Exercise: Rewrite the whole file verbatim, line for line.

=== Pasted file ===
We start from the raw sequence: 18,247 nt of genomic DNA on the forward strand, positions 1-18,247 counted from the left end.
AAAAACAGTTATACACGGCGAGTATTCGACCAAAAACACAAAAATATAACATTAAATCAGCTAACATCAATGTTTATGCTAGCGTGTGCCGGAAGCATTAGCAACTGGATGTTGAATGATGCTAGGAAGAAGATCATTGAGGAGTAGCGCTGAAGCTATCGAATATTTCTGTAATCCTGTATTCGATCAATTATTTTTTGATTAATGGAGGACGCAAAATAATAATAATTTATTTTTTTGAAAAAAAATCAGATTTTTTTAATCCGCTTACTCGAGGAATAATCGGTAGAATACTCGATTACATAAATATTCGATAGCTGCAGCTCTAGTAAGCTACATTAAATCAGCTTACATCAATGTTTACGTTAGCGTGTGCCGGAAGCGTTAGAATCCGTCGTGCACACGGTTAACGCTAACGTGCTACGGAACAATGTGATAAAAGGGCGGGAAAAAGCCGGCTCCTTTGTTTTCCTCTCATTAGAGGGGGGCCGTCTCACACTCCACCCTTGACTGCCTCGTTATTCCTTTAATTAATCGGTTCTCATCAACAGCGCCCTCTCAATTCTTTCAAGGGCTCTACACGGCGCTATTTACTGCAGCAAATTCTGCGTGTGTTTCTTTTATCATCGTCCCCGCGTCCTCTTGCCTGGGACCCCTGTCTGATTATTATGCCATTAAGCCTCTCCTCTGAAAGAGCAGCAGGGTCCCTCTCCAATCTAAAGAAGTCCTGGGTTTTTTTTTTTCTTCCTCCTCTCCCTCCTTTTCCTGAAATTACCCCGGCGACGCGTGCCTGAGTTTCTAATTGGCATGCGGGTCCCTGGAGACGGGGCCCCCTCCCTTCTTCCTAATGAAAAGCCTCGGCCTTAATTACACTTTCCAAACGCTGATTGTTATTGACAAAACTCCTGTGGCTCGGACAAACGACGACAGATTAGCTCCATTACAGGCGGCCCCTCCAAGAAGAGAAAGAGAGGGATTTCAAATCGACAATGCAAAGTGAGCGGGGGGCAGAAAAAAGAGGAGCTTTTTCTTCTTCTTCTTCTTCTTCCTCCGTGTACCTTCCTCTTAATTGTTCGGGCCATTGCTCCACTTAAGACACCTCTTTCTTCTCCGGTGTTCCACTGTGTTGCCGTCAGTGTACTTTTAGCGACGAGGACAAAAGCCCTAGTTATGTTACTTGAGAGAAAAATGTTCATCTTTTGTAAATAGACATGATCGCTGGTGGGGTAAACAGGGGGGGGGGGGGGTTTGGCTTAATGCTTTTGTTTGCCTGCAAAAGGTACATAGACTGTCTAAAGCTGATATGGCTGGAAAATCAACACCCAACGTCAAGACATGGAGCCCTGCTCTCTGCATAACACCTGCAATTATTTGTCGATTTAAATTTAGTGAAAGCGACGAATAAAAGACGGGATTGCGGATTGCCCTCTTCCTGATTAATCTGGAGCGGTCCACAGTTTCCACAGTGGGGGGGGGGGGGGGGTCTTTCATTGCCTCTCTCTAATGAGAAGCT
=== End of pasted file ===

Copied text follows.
We start from the raw sequence: 18,247 nt of genomic DNA on the forward strand, positions 1-18,247 counted from the left end.
AAAAACAGTTATACACGGCGAGTATTCGACCAAAAACACAAAAATATAACATTAAATCAGCTAACATCAATGTTTATGCTAGCGTGTGCCGGAAGCATTAGCAACTGGATGTTGAATGATGCTAGGAAGAAGATCATTGAGGAGTAGCGCTGAAGCTATCGAATATTTCTGTAATCCTGTATTCGATCAATTATTTTTTGATTAATGGAGGACGCAAAATAATAATAATTTATTTTTTTGAAAAAAAATCAGATTTTTTTAATCCGCTTACTCGAGGAATAATCGGTAGAATACTCGATTACATAAATATTCGATAGCTGCAGCTCTAGTAAGCTACATTAAATCAGCTTACATCAATGTTTACGTTAGCGTGTGCCGGAAGCGTTAGAATCCGTCGTGCACACGGTTAACGCTAACGTGCTACGGAACAATGTGATAAAAGGGCGGGAAAAAGCCGGCTCCTTTGTTTTCCTCTCATTAGAGGGGGGCCGTCTCACACTCCACCCTTGACTGCCTCGTTATTCCTTTAATTAATCGGTTCTCATCAACAGCGCCCTCTCAATTCTTTCAAGGGCTCTACACGGCGCTATTTACTGCAGCAAATTCTGCGTGTGTTTCTTTTATCATCGTCCCCGCGTCCTCTTGCCTGGGACCCCTGTCTGATTATTATGCCATTAAGCCTCTCCTCTGAAAGAGCAGCAGGGTCCCTCTCCAATCTAAAGAAGTCCTGGGTTTTTTTTTTTCTTCCTCCTCTCCCTCCTTTTCCTGAAATTACCCCGGCGACGCGTGCCTGAGTTTCTAATTGGCATGCGGGTCCCTGGAGACGGGGCCCCCTCCCTTCTTCCTAATGAAAAGCCTCGGCCTTAATTACACTTTCCAAACGCTGATTGTTATTGACAAAACTCCTGTGGCTCGGACAAACGACGACAGATTAGCTCCATTACAGGCGGCCCCTCCAAGAAGAGAAAGAGAGGGATTTCAAATCGACAATGCAAAGTGAGCGGGGGGCAGAAAAAAGAGGAGCTTTTTCTTCTTCTTCTTCTTCTTCCTCCGTGTACCTTCCTCTTAATTGTTCGGGCCATTGCTCCACTTAAGACACCTCTTTCTTCTCCGGTGTTCCACTGTGTTGCCGTCAGTGTACTTTTAGCGACGAGGACAAAAGCCCTAGTTATGTTACTTGAGAGAAAAATGTTCATCTTTTGTAAATAGACATGATCGCTGGTGGGGTAAACAGGGGGGGGGGGGGGTTTGGCTTAATGCTTTTGTTTGCCTGCAAAAGGTACATAGACTGTCTAAAGCTGATATGGCTGGAAAATCAACACCCAACGTCAAGACATGGAGCCCTGCTCTCTGCATAACACCTGCAATTATTTGTCGATTTAAATTTAGTGAAAGCGACGAATAAAAGACGGGATTGCGGATTGCCCTCTTCCTGATTAATCTGGAGCGGTCCACAGTTTCCACAGTGGGGGGGGGGGGGGGGTCTTTCATTGCCTCTCTCTAATGAGAAGCT